Nothing has contributed more to Aamir’s, and others’, sense of foreboding than the Prime Minister’s delayed and inadequate reaction to the dreadful Dadri incident in Uttar Pradesh, in which a Muslim man was lynched to death on suspicion of storing or consuming beef. It was not a question of legal jurisdiction but of the nation’s leader sharing the sense of shock felt by the country over the barbarity of the act. The formula adopted by Mr Modi of periodically declaring that all Indian citizens being equal is no longer adequate.
What is enunciated by the Sangh Parivar at various levels is an expression of the BJP’s and its mentor Rashtriya Swayamsevak Sangh’s (RSS’) aim of building a country very different from the idea of India the nation has come to accept over 67 years. Although the BJP leadership feels it is unable to proclaim just yet the new Hindu India it wants to build, its followers are impatient and want to broadcast their victory far and wide.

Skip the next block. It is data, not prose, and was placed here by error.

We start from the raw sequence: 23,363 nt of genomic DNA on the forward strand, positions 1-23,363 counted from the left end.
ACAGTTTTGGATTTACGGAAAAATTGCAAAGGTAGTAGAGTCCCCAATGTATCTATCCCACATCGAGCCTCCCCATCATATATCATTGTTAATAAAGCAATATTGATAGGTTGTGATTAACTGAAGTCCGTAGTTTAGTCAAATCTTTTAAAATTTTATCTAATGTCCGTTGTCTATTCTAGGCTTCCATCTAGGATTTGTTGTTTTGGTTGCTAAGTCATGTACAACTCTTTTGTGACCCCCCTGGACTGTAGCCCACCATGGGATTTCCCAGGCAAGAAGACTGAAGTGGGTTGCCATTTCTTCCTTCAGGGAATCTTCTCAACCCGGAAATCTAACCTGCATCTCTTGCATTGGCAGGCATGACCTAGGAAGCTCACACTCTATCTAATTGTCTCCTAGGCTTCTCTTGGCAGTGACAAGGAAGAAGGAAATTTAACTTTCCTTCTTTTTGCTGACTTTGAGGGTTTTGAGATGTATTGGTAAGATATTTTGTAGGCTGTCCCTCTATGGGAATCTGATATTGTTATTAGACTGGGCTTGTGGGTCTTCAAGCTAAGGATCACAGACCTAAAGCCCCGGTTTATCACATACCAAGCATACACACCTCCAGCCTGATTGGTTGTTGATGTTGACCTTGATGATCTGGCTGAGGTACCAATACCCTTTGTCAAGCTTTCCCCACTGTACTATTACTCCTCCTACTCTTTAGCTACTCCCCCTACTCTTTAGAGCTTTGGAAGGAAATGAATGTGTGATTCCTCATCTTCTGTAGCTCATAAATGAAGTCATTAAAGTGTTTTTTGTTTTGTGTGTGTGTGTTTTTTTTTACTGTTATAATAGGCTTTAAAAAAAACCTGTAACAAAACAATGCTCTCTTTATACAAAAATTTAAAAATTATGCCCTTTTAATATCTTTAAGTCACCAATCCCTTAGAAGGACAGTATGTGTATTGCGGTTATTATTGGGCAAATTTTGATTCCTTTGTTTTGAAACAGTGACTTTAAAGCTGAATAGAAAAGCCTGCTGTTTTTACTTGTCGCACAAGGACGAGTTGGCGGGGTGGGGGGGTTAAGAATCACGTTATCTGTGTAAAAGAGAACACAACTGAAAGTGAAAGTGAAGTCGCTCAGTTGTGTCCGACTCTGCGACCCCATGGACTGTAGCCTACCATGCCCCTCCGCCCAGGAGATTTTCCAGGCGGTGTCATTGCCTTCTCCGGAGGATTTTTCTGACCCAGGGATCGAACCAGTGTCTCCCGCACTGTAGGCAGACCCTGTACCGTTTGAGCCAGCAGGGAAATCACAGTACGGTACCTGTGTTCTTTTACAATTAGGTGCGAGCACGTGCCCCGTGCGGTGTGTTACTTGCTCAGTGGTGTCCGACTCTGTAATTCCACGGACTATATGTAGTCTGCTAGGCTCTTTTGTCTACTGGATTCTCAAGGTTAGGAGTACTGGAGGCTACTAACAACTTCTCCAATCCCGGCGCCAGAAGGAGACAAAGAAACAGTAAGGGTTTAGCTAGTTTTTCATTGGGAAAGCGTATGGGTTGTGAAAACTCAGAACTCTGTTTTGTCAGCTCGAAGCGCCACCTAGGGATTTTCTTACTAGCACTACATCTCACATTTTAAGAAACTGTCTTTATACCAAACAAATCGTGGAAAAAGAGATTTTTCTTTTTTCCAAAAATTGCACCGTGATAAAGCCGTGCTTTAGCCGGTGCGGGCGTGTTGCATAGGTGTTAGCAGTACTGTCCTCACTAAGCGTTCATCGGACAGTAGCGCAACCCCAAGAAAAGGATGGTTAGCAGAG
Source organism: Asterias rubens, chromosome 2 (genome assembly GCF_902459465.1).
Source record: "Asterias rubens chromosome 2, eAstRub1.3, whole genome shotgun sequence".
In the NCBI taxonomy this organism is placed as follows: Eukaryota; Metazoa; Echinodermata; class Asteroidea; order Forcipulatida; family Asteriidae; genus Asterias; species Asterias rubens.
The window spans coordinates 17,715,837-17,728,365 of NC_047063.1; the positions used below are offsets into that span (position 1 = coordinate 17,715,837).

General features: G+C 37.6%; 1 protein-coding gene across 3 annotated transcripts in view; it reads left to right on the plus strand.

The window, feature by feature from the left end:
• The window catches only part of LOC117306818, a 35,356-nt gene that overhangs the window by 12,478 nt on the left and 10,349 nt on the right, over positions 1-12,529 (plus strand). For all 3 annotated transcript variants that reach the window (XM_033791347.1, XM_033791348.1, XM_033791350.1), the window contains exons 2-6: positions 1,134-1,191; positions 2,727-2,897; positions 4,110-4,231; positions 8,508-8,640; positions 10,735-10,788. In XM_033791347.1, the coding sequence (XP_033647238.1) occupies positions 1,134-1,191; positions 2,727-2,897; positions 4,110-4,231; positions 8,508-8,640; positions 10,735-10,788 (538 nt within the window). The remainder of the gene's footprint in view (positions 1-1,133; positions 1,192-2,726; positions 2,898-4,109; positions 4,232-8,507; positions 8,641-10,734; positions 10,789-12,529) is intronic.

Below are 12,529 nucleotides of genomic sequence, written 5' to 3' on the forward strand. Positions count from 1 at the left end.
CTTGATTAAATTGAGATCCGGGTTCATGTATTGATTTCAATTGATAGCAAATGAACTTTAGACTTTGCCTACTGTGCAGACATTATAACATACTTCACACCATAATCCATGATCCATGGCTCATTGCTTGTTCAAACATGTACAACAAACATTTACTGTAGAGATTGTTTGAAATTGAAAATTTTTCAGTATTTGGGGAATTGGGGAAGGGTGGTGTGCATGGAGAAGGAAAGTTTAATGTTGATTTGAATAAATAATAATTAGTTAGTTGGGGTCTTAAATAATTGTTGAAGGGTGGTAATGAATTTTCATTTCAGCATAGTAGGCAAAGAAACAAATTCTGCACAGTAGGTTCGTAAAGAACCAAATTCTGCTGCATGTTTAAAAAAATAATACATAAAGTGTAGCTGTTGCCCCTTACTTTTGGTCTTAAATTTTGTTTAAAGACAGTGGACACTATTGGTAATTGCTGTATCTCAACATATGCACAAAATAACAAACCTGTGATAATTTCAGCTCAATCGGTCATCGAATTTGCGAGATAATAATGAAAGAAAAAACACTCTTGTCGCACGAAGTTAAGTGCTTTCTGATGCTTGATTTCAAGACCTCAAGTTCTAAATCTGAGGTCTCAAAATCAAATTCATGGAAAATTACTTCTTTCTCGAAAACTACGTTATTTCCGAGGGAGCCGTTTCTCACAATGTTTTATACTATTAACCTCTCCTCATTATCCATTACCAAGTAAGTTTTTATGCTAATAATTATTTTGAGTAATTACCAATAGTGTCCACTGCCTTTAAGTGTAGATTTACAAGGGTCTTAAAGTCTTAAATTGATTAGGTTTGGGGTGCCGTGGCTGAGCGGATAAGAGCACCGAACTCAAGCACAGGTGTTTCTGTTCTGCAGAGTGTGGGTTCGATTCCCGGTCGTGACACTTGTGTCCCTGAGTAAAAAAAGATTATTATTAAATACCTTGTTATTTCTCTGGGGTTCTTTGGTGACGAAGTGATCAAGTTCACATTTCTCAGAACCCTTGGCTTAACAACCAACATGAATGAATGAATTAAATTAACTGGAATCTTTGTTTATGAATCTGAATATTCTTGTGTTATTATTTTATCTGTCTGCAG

Apart from Muslims, some 172 million strong, there are important other minorities, including Christians, who have expressed their fears and unhappiness over the new order. And there are many members of the Sangh Parivar willing and unapologetic about expressing their joy over the near fulfilment of their dreams.
This perpetual cycle of provocative statements and their inevitable consequence of making minorities feel insecure goes on. BJP spokesmen suggest that the Prime Minister cannot be expected to react to every statement. Rather, the problem is that Mr Modi has never publicly savaged an outrageous statement made by a member, on occasion a minister, of his party. It was as if he were unable to cross the red lines laid down by the RSS.